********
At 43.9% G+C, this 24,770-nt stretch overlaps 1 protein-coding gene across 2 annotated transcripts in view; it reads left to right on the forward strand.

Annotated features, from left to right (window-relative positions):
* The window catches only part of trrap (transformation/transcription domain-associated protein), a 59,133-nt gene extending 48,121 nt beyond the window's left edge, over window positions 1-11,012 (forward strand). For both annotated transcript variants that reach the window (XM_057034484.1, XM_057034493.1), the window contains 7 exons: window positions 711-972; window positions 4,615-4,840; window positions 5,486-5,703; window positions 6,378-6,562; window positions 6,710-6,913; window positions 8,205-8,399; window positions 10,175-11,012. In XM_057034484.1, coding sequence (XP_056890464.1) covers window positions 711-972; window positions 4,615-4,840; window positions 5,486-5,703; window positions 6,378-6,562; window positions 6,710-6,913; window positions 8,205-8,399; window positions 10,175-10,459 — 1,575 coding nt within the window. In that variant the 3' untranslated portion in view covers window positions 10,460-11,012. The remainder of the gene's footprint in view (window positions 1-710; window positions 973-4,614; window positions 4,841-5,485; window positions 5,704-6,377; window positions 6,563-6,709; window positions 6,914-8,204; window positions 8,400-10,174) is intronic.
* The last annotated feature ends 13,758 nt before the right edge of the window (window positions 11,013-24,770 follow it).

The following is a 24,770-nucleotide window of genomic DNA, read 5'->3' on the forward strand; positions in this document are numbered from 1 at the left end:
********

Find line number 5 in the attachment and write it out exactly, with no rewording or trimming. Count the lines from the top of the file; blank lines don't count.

The following is a 24,770-nucleotide window of genomic DNA, read 5'->3' on the forward strand; positions in this document are numbered from 1 at the left end: